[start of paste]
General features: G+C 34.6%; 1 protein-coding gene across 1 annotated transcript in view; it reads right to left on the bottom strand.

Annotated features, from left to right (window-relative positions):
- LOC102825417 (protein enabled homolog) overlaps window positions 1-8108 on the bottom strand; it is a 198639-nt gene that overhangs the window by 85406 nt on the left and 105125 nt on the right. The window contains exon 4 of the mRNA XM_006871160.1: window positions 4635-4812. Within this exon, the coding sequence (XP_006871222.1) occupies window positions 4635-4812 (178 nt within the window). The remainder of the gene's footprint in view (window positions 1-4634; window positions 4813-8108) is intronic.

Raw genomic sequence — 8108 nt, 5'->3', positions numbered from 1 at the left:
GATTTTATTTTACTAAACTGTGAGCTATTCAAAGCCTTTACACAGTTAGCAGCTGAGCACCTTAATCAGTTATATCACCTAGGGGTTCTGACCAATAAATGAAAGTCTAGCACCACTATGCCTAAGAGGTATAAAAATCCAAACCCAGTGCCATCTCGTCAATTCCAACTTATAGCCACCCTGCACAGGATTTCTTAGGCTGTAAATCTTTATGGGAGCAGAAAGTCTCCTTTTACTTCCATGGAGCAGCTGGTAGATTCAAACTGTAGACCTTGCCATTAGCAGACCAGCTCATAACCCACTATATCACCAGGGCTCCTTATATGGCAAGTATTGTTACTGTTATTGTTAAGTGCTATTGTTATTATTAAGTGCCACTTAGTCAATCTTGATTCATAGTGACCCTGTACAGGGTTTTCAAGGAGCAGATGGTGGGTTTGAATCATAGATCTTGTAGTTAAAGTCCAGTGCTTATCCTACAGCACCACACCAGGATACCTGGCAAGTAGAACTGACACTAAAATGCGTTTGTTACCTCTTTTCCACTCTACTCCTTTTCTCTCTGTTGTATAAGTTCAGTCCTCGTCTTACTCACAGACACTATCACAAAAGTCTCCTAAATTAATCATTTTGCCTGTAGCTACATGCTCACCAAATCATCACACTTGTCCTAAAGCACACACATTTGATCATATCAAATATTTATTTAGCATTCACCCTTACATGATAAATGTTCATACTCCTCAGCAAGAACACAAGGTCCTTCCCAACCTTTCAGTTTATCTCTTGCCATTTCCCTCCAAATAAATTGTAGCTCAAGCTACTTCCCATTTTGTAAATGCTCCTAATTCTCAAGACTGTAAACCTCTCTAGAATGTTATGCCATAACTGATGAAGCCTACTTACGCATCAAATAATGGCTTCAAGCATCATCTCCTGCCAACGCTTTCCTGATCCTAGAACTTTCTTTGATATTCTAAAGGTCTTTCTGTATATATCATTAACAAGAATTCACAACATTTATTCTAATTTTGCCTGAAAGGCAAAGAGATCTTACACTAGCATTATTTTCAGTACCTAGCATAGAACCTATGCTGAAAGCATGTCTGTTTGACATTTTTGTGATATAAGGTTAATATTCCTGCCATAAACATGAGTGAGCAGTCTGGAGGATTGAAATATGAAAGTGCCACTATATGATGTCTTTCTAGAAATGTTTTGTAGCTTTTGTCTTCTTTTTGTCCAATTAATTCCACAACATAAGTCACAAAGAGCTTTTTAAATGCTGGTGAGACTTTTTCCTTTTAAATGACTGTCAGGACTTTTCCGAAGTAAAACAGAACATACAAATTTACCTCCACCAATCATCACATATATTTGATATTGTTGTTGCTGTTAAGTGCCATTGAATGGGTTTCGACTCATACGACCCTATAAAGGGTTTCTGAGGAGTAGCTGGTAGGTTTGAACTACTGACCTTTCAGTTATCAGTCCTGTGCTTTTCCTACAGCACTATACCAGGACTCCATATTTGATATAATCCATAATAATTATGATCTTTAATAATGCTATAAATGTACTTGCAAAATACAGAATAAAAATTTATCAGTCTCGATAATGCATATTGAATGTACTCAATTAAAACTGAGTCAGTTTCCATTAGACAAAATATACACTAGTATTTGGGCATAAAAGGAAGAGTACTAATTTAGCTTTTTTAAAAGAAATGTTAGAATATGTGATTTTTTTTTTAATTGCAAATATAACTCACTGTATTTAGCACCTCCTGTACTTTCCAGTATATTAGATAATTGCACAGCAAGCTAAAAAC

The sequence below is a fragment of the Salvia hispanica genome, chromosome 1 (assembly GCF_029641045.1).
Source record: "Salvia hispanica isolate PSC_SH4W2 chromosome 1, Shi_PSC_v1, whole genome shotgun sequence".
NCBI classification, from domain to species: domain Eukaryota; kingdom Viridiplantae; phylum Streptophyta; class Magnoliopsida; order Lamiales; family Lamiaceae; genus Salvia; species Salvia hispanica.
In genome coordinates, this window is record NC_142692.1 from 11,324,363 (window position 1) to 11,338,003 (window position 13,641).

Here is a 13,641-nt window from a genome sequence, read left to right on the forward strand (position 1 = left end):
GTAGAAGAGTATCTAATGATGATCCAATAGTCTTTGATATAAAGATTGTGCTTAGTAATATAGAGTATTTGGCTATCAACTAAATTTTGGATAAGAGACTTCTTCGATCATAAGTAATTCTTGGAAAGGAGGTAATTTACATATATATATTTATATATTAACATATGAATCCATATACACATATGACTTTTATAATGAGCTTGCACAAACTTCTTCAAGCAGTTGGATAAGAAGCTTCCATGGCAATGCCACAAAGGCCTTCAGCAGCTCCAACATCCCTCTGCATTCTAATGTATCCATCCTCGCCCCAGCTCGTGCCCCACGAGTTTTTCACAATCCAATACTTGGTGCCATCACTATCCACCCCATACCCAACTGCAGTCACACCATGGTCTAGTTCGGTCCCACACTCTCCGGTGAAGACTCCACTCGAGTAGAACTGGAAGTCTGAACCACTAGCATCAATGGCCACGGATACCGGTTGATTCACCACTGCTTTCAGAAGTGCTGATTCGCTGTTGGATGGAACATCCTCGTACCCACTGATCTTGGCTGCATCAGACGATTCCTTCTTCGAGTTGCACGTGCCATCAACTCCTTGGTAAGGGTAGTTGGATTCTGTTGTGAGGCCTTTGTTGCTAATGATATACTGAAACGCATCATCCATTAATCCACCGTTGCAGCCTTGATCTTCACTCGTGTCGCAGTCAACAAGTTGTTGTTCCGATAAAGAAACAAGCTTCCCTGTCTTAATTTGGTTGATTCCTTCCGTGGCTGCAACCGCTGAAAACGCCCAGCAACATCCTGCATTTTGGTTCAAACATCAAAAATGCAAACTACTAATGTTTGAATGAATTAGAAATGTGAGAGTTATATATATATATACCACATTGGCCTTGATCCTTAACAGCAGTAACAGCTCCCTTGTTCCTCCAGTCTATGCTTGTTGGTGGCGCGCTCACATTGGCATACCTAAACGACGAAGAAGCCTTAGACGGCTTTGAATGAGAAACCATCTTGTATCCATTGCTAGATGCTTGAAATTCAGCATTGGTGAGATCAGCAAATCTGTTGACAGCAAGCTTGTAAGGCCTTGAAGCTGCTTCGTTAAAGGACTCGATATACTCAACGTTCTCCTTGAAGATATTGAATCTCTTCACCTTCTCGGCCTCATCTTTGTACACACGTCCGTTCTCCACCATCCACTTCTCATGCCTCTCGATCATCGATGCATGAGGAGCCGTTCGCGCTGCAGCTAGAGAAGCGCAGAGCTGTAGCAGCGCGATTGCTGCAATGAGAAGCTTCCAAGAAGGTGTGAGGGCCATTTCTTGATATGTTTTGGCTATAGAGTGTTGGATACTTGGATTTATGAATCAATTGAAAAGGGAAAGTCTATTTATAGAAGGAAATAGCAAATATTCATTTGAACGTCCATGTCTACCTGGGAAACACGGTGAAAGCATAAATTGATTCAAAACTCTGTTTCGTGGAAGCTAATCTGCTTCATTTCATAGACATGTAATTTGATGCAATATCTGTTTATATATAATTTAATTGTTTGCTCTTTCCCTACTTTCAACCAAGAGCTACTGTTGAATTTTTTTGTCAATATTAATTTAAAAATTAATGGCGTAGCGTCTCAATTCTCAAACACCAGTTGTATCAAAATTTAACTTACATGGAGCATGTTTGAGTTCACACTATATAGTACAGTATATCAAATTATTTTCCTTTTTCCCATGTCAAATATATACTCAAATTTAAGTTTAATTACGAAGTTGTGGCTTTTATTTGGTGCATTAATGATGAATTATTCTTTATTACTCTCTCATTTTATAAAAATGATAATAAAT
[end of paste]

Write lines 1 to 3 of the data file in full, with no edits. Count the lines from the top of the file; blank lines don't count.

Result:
General features: G+C 34.6%; 1 protein-coding gene across 1 annotated transcript in view; it reads right to left on the bottom strand.

Annotated features, from left to right (window-relative positions):
- LOC102825417 (protein enabled homolog) overlaps window positions 1-8108 on the bottom strand; it is a 198639-nt gene that overhangs the window by 85406 nt on the left and 105125 nt on the right. The window contains exon 4 of the mRNA XM_006871160.1: window positions 4635-4812. Within this exon, the coding sequence (XP_006871222.1) occupies window positions 4635-4812 (178 nt within the window). The remainder of the gene's footprint in view (window positions 1-4634; window positions 4813-8108) is intronic.